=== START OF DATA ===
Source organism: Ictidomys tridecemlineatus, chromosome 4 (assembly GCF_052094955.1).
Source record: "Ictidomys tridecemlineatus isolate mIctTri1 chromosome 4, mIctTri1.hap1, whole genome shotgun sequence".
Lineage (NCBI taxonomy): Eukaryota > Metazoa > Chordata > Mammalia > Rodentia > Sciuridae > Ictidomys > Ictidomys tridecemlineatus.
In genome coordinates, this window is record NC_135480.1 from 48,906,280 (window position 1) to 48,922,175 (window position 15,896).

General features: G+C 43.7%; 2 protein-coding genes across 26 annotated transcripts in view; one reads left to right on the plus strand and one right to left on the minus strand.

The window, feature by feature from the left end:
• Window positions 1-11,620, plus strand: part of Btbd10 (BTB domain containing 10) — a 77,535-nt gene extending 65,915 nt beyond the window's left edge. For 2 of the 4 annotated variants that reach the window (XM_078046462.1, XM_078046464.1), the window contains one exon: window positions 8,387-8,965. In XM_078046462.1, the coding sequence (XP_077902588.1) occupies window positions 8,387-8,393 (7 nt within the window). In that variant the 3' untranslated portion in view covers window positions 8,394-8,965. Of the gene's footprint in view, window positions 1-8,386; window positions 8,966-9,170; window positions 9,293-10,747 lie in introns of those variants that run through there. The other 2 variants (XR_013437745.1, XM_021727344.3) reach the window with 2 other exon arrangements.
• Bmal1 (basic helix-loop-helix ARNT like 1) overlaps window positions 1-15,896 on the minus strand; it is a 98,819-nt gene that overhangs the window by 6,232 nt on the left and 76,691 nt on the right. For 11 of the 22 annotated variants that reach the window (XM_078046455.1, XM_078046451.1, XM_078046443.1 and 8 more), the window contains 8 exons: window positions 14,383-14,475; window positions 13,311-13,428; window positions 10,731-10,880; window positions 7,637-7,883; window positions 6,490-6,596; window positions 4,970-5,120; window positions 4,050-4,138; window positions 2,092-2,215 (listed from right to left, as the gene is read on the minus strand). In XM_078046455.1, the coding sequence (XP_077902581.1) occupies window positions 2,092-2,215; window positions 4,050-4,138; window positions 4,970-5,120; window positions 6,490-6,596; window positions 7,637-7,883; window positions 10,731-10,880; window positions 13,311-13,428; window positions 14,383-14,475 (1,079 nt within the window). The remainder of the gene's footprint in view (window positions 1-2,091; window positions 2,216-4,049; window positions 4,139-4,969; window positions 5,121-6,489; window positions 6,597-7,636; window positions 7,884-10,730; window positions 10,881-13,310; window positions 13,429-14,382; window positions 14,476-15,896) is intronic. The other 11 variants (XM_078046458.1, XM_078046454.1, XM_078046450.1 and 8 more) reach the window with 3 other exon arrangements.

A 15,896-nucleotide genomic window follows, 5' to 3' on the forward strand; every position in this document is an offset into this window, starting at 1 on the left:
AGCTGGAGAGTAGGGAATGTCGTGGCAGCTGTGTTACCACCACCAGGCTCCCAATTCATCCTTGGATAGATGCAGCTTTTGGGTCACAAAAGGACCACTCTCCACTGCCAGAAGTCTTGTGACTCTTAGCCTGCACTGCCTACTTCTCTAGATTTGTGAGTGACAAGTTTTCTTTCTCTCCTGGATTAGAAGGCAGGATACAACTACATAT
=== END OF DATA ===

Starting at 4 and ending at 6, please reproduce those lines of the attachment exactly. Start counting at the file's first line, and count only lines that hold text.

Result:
In genome coordinates, this window is record NC_135480.1 from 48,906,280 (window position 1) to 48,922,175 (window position 15,896).

General features: G+C 43.7%; 2 protein-coding genes across 26 annotated transcripts in view; one reads left to right on the plus strand and one right to left on the minus strand.

The window, feature by feature from the left end: